Whilst the true impact of quantum computers is anybody’s guess, there seems to be some consensus on the advantages offered by near-term devices in modeling more complex probability distributions. These distributions can be used to model complex particle interactions, e.g., in quantum chemistry, or, as we will see next, to train principled machine learning models – in this case, binary Bayesian neural networks – and enable fast adaptation to new learning tasks from few training examples.
In our latest work, accepted for presentation at the IEEE MLSP, we are interested in training Bayesian binary neural networks, i.e., classical neural networks with stochastic binary weights, in a sample-efficient manner by means of meta-learning, as illustrated in Fig. 1. The key idea of this work is to model the distribution of the binary weights via a Born machine, i.e., via a probabilistic parametric quantum circuit (PQC), due to the capacity of PQCs to efficiently implement complex probability distributions -. We propose a novel method that integrates meta-learning with the gradient-based optimization of quantum Born machines , with the aim of speeding up adaptation to new learning tasks from few examples.
A Born machine produces random binary strings , where denotes the total number of model parameters, by measuring the output of a PQC defined by parameters .
As illustrated in Fig. 2, the PQC takes the initial state of n qubits as an input, and operates on it via a sequence of unitary gates described by a unitary matrix . This operation outputs the final quantum state
which is measured in the computational basis to produce a random binary string . Note that each basis vector of the computational basis corresponds to one of all the possible 2^n patterns of model parameters .
The PQC can be implemented using a hardware-efficient ansatz , in which a layer of one-qubit unitary gates, parametrized by vector , is followed by a layer of fixed, entangling, two-qubit gates. This pattern can be repeated any number of times, building a progressively deeper circuit. Another option is using the mean-field ansatz that does not use entangling gates, and only relies on one-qubit gates.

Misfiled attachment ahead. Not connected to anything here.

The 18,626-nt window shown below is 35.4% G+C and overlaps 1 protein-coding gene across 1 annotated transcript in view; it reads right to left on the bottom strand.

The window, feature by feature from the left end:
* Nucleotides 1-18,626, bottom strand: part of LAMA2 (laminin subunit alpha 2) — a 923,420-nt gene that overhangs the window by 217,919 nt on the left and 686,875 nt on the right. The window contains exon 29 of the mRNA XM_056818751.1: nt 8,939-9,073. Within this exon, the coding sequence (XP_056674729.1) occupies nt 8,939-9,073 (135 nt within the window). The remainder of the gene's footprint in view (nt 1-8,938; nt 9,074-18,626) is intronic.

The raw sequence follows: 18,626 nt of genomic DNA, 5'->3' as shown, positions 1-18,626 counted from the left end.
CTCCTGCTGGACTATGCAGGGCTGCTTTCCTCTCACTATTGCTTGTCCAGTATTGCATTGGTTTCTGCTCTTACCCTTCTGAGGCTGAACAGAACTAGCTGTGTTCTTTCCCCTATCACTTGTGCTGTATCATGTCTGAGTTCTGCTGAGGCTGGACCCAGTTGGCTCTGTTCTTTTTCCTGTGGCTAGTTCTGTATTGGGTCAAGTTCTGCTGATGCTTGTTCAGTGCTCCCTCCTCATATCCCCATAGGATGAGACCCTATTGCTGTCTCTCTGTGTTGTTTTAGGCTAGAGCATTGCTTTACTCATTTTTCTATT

By Born’s rule (hence the name of the circuit), the probability distribution of the output model parameter vector is given by
Importantly, Born machines only provide samples, while the actual distribution above can only be estimated by averaging multiple measurements of the PQC’s outputs. Therefore, Born machines model implicit distributions, and only define a stochastic procedure that directly generates samples.
Fig. 3 illustrate the results in terms of the prediction root mean squared error (RMSE) as a function of the number of meta-training iterations. By comparison with conventional per-task learning, the figure illustrates the capacity of both joint learning and meta-learning to transfer knowledge from the meta-training to the meta-test task, with hardware-efficient (HE) and mean-field (MF) quantum meta-learning clearly outperforming joint learning. For example, HE meta-learning requires around 150 meta-training iterations to achieve the same RMSE ideal per-task training, whilst joint-learning requires more than 200 to achieve comparable performance. The HE ansatz performs best, due to the use of entangling unitaries; however, the MF ansatz approaches the minimal RMSE after 230 iterations. The classical solution based on MF Bernoulli does not achieve lower RMSE than the quantum-aided meta-learning schemes, even with joint learning.
Please see the paper for a more detailed exposition, available here.
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